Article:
Wednesday, July 26, 2017

Using Money to Buy Time Linked to Increased Happiness #Science #Psychology #Wellbeing

People who spent money on time saving purchases reported greater life satisfaction.

Credit: © JackF / Fotolia

New research is challenging the age-old adage that money can't buy happiness.

The study, led by researchers at the University of British Columbia and Harvard Business School, suggests that using money to buy free time -- such as paying to delegate household chores like cleaning and cooking -- is linked to greater life satisfaction.

"People who hire a housecleaner or pay the kid next door to mow the lawn might feel like they're being lazy," said study lead author Ashley Whillans, assistant professor at Harvard Business School who carried out the research as a PhD candidate in the UBC department of psychology. "But our results suggest that buying time has similar benefits for happiness as having more money."

Science Daily:  Using money to buy time linked to increased happiness

The Rockhouse only sees money as the symbol of your time so having more of time or money is really the same thing.

"The benefits of buying time aren't just for wealthy people," said UBC psychology professor and the study's senior author Elizabeth Dunn. "We thought the effects might only hold up for people with quite a bit of disposable income, but to our surprise, we found the same effects across the income spectrum."

To test whether buying time actually causes greater happiness, the researchers also conducted a field experiment. Sixty adults were randomly assigned to spend $40 on a time saving purchase on one weekend, and $40 on a material purchase on another weekend. The results revealed that people felt happier when they spent money on a time saving purchase than on a material purchase.

- SD

We conjecture most people, at least in America, will use any free time to try to make yet more money so we have the following Confused Consumerist Conundrum.

Despite the benefits, the researchers were surprised to discover how few people choose to spend their money on time saving purchases in daily life. Even in a sample of 850 millionaires who were surveyed, almost half reported spending no money outsourcing disliked tasks. A survey of 98 working adults asking how they would spend a windfall of $40 also revealed that only two per cent would use it in a way that saved them time.

- SD

There's the fundamental consumerist exercise since people need to buy stuff, much of which they can't afford, so credit cards were invented which permitted double the debt since the consumer could offload debt to the credit card while creating even more debt in other ways.  That allowed the consumer to get more stuff and so much so it ended up in a storage unit to save the stuff even though they probably never saw it again.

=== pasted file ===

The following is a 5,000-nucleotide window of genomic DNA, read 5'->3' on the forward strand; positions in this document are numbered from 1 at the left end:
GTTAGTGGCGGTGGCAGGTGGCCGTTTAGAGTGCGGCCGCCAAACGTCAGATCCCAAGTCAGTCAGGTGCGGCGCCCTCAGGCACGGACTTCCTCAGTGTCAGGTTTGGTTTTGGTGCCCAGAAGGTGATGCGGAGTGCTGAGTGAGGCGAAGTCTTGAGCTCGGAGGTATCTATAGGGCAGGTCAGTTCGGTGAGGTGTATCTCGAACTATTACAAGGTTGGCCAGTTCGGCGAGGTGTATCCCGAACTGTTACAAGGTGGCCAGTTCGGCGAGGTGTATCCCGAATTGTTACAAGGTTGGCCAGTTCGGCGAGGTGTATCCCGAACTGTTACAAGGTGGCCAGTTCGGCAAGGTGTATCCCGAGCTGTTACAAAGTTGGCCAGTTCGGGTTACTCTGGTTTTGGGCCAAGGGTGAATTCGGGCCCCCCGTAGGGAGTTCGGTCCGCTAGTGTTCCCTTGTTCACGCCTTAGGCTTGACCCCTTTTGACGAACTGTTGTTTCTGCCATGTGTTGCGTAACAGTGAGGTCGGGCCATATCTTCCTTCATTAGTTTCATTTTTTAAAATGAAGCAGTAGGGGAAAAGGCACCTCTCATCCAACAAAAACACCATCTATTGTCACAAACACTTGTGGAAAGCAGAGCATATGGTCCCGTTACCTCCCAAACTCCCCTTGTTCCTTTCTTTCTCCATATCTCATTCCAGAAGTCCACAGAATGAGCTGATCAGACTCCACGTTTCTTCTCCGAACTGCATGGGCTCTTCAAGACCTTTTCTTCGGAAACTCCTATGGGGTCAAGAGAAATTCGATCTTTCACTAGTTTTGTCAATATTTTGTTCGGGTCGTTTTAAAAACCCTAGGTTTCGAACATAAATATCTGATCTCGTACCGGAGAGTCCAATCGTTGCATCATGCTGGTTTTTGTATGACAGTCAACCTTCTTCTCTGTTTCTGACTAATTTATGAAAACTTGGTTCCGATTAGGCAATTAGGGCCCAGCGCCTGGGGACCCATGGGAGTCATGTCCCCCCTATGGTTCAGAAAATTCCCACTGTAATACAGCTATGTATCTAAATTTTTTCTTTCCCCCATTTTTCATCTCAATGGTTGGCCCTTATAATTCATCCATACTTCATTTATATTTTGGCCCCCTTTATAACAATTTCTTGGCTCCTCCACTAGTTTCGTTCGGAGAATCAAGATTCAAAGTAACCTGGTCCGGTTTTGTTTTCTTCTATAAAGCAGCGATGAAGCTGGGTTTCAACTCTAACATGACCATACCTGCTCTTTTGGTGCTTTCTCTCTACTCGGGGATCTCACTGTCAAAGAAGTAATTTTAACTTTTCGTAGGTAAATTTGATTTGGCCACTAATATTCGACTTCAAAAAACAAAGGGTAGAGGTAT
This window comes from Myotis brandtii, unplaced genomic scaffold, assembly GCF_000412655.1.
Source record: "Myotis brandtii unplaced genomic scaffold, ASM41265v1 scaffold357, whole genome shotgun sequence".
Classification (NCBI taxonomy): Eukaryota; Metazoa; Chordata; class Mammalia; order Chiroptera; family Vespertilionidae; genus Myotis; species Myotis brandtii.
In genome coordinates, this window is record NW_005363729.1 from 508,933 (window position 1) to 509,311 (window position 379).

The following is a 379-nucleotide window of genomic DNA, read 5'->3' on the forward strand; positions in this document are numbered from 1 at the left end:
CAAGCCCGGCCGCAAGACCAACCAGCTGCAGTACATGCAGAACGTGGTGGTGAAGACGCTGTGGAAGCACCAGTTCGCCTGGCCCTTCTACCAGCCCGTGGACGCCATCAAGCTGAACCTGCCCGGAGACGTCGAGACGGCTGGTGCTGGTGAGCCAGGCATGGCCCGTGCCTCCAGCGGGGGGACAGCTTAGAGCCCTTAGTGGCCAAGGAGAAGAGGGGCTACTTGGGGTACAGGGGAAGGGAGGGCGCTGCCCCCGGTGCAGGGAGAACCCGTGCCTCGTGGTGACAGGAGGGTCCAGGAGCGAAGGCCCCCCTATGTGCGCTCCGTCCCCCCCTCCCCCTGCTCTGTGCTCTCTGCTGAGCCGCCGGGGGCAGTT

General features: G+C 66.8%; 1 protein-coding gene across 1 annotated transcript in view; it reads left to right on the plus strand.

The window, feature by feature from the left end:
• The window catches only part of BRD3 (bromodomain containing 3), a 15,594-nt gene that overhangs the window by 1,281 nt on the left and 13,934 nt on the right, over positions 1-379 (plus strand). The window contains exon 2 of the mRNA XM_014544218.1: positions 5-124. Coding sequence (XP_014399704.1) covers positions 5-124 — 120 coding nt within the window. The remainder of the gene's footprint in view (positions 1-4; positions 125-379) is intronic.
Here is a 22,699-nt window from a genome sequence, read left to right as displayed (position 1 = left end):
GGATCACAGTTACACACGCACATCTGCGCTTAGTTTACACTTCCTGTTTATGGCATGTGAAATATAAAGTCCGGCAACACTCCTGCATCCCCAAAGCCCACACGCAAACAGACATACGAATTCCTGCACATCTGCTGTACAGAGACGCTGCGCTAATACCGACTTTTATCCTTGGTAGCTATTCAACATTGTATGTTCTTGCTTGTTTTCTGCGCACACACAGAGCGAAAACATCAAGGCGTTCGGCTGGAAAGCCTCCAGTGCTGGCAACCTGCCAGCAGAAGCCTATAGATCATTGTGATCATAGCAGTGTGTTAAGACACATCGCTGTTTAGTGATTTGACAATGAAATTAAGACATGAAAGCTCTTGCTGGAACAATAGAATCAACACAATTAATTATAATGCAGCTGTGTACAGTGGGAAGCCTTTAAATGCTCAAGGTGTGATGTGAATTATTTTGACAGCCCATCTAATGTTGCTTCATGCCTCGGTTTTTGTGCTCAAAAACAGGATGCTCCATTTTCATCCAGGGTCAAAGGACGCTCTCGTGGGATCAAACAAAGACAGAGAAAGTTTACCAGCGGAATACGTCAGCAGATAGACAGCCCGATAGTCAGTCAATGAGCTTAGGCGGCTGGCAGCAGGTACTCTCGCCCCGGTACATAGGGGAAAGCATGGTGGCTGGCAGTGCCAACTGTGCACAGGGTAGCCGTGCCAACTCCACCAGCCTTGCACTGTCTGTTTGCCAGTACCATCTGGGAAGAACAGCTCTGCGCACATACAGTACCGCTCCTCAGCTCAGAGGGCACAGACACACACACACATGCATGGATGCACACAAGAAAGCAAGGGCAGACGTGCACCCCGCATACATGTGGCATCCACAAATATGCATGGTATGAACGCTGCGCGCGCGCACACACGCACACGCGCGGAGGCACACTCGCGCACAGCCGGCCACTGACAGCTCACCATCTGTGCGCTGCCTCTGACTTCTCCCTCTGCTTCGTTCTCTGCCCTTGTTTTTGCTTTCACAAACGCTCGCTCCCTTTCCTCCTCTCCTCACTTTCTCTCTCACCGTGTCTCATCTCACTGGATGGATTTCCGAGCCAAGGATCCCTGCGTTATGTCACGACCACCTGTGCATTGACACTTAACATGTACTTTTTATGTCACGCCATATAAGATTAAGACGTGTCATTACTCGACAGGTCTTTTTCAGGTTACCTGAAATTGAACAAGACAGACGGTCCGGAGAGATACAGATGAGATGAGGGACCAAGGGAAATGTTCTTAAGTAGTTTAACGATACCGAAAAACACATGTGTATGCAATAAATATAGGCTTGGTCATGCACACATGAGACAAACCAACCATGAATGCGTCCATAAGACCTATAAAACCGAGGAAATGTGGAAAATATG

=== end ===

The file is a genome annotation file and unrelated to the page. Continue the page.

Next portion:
Judging by the last part from the researchers, it appears if people are aware they're not doing themselves any good this way then they're not paying any attention to it.  We can see the evidence around us of so many unhappy people who are perennially locked in a loop of Too Much or Not Enough but there's a nicotinic compulsion which tells them acquiring more stuff will make them feel better.

Well, the science proves it won't.

There are some things required at the Rockhouse which are mandatory since the medical situation is severe so there's no skipping appointments because a friend called me up to go fishing.  However, anything which is not life or death mandatory is optional and the result is free time galore.  Calling it a state of happiness in the midst of non-trivial pain is a bit of a stretch but there's a great deal more happiness than many would likely suppose.

Zen Yogi:  happiness is the absence of things which suck

So that's the puzzle, Zen Yogi, since they acquire things which suck and they have payments which suck, they need maintenance which sucks, and they always feel like they need a bigger and better one which sucks most of all.  Then they start drinking and say they're not happy but we only ask, "What did you think would happen?"

But you and I, we have been through that and it may have been our fate but that's hardly true for anyone when the hour starts getting late.

Time by The Chambers Brothers

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